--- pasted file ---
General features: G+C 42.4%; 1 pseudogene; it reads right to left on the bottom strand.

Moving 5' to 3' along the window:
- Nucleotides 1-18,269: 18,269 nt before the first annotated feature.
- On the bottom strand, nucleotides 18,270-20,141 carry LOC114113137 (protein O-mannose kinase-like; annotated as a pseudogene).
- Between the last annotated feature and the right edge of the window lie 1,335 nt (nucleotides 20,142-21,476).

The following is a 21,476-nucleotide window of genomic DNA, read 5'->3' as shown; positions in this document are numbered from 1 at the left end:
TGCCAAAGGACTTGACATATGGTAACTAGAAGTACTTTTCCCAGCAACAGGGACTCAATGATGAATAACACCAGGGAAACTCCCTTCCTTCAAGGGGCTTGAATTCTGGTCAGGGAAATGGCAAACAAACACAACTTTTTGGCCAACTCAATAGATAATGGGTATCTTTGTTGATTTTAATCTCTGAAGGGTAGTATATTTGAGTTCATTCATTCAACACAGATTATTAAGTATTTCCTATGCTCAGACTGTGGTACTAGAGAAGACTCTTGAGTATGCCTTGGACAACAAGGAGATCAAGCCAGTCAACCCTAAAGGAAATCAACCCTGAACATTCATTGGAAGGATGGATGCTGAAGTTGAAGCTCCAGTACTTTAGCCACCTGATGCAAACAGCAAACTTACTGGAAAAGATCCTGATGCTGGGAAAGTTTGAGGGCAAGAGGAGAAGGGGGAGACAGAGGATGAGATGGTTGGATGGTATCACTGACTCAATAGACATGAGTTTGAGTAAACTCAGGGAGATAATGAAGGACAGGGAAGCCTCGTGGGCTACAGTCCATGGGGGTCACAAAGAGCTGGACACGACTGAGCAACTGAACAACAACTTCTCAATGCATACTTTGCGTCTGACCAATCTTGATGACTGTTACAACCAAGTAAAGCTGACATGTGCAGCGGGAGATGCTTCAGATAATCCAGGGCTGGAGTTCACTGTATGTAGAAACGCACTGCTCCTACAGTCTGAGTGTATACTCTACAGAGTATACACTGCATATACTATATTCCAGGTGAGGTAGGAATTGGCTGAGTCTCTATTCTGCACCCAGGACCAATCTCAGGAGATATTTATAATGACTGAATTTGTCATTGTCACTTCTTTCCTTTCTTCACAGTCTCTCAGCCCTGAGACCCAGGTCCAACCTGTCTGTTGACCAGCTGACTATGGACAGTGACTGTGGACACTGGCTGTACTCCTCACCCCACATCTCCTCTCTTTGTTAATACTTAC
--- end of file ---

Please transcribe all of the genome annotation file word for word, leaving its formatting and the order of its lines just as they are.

General features: G+C 42.4%; 1 pseudogene; it reads right to left on the bottom strand.

Moving 5' to 3' along the window:
- Nucleotides 1-18,269: 18,269 nt before the first annotated feature.
- On the bottom strand, nucleotides 18,270-20,141 carry LOC114113137 (protein O-mannose kinase-like; annotated as a pseudogene).
- Between the last annotated feature and the right edge of the window lie 1,335 nt (nucleotides 20,142-21,476).

The following is a 21,476-nucleotide window of genomic DNA, read 5'->3' as shown; positions in this document are numbered from 1 at the left end:
TGCCAAAGGACTTGACATATGGTAACTAGAAGTACTTTTCCCAGCAACAGGGACTCAATGATGAATAACACCAGGGAAACTCCCTTCCTTCAAGGGGCTTGAATTCTGGTCAGGGAAATGGCAAACAAACACAACTTTTTGGCCAACTCAATAGATAATGGGTATCTTTGTTGATTTTAATCTCTGAAGGGTAGTATATTTGAGTTCATTCATTCAACACAGATTATTAAGTATTTCCTATGCTCAGACTGTGGTACTAGAGAAGACTCTTGAGTATGCCTTGGACAACAAGGAGATCAAGCCAGTCAACCCTAAAGGAAATCAACCCTGAACATTCATTGGAAGGATGGATGCTGAAGTTGAAGCTCCAGTACTTTAGCCACCTGATGCAAACAGCAAACTTACTGGAAAAGATCCTGATGCTGGGAAAGTTTGAGGGCAAGAGGAGAAGGGGGAGACAGAGGATGAGATGGTTGGATGGTATCACTGACTCAATAGACATGAGTTTGAGTAAACTCAGGGAGATAATGAAGGACAGGGAAGCCTCGTGGGCTACAGTCCATGGGGGTCACAAAGAGCTGGACACGACTGAGCAACTGAACAACAACTTCTCAATGCATACTTTGCGTCTGACCAATCTTGATGACTGTTACAACCAAGTAAAGCTGACATGTGCAGCGGGAGATGCTTCAGATAATCCAGGGCTGGAGTTCACTGTATGTAGAAACGCACTGCTCCTACAGTCTGAGTGTATACTCTACAGAGTATACACTGCATATACTATATTCCAGGTGAGGTAGGAATTGGCTGAGTCTCTATTCTGCACCCAGGACCAATCTCAGGAGATATTTATAATGACTGAATTTGTCATTGTCACTTCTTTCCTTTCTTCACAGTCTCTCAGCCCTGAGACCCAGGTCCAACCTGTCTGTTGACCAGCTGACTATGGACAGTGACTGTGGACACTGGCTGTACTCCTCACCCCACATCTCCTCTCTTTGTTAATACTTAC